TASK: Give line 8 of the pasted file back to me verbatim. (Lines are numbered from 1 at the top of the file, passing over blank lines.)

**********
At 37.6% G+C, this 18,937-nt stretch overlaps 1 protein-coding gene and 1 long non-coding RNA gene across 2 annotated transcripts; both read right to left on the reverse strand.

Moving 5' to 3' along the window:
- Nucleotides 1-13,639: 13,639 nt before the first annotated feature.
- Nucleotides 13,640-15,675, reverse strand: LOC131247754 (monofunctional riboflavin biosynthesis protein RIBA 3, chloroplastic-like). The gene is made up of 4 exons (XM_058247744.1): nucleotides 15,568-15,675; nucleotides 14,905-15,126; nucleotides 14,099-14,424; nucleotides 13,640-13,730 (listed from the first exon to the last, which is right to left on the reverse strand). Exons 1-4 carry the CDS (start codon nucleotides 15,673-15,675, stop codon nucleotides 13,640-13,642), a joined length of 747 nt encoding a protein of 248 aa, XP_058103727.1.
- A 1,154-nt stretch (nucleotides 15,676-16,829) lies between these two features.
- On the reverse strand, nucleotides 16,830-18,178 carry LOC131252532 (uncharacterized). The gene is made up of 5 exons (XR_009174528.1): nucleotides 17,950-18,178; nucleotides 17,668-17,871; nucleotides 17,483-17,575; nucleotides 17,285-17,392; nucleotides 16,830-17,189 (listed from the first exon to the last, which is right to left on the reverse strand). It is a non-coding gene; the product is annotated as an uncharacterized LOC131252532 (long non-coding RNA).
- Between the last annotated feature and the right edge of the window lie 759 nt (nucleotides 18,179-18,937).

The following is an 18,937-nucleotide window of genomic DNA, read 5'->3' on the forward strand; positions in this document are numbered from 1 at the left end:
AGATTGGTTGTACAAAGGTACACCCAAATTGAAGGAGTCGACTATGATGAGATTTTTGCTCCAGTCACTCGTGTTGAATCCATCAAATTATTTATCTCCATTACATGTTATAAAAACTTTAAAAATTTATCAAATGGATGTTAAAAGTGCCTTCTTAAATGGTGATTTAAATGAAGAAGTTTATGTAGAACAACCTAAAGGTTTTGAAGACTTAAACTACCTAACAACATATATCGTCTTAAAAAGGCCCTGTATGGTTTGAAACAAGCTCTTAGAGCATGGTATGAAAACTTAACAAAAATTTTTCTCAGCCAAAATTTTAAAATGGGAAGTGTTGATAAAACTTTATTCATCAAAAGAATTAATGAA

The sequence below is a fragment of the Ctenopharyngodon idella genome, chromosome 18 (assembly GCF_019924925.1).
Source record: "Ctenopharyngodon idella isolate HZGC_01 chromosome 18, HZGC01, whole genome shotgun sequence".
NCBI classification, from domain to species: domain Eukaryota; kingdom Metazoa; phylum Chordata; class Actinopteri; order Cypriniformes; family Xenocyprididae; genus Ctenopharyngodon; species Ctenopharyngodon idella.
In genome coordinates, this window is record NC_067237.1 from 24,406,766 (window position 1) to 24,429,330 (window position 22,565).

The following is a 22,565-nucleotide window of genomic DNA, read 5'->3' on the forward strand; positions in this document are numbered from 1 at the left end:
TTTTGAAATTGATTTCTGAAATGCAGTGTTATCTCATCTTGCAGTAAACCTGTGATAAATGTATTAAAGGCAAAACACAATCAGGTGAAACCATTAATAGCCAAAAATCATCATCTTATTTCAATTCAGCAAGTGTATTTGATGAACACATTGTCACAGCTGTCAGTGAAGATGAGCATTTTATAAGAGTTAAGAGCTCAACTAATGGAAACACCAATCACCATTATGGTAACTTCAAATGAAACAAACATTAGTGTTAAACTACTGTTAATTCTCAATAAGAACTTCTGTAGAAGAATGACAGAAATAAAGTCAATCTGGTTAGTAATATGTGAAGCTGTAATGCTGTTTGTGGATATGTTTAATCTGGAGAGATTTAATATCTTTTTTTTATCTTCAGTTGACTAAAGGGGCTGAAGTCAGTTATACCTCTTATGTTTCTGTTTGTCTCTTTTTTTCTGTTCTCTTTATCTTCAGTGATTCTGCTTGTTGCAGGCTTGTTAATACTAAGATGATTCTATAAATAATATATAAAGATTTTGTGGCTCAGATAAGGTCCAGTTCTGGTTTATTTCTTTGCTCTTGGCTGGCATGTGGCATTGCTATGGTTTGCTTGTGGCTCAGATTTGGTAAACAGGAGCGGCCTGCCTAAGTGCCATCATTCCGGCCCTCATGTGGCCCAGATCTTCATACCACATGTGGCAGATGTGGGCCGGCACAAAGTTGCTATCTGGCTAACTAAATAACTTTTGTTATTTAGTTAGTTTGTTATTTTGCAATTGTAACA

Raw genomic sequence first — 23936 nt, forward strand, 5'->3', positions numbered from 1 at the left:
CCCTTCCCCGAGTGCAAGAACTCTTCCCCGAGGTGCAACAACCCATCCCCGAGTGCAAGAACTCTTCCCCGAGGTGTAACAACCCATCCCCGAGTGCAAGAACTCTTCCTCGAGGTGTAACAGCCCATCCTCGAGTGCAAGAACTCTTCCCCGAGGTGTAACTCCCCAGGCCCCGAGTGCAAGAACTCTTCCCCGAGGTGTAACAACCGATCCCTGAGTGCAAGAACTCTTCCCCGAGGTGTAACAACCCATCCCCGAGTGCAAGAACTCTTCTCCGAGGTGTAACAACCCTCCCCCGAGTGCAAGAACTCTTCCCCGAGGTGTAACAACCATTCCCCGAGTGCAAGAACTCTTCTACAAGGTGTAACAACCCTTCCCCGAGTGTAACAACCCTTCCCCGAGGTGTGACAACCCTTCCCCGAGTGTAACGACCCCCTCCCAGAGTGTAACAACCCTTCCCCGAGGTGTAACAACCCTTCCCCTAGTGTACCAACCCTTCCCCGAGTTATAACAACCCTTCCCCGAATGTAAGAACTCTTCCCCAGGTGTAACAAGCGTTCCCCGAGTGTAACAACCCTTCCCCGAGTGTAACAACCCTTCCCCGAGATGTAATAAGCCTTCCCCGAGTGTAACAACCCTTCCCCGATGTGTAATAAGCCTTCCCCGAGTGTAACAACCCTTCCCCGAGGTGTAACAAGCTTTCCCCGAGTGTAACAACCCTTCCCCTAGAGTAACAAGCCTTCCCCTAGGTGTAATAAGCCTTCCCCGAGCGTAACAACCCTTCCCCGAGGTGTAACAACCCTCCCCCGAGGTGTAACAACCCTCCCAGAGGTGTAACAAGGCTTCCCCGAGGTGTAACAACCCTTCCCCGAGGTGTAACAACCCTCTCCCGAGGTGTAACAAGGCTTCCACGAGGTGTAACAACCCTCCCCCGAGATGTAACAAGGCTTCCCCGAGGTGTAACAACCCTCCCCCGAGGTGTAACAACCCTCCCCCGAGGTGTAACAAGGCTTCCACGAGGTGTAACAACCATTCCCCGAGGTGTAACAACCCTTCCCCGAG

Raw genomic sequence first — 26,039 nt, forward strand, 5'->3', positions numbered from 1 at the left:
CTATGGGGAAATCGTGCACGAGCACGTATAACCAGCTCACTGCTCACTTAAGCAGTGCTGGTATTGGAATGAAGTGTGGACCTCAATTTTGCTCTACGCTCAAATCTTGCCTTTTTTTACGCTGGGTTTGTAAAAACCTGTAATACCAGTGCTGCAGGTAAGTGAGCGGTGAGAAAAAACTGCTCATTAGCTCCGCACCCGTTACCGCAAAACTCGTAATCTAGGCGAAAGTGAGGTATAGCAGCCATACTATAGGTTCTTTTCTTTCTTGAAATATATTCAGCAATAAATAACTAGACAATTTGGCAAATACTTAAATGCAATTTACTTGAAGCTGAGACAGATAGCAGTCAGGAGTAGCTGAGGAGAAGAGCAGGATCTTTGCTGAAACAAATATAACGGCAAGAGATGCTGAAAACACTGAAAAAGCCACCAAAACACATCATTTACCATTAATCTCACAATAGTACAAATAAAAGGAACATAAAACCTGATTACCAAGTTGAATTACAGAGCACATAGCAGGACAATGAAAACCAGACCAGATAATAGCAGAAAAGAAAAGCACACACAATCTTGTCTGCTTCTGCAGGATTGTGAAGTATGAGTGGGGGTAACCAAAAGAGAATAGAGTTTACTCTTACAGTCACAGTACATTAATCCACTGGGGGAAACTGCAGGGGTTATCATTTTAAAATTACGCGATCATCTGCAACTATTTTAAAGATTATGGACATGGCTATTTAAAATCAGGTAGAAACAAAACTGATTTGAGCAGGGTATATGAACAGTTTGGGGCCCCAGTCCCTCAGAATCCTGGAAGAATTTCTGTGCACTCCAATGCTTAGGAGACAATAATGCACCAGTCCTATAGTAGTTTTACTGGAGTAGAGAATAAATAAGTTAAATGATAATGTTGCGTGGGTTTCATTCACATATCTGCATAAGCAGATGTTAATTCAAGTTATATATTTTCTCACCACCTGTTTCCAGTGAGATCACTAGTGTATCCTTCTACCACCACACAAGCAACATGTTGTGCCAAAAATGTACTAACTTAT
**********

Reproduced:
The following is an 18,937-nucleotide window of genomic DNA, read 5'->3' on the forward strand; positions in this document are numbered from 1 at the left end: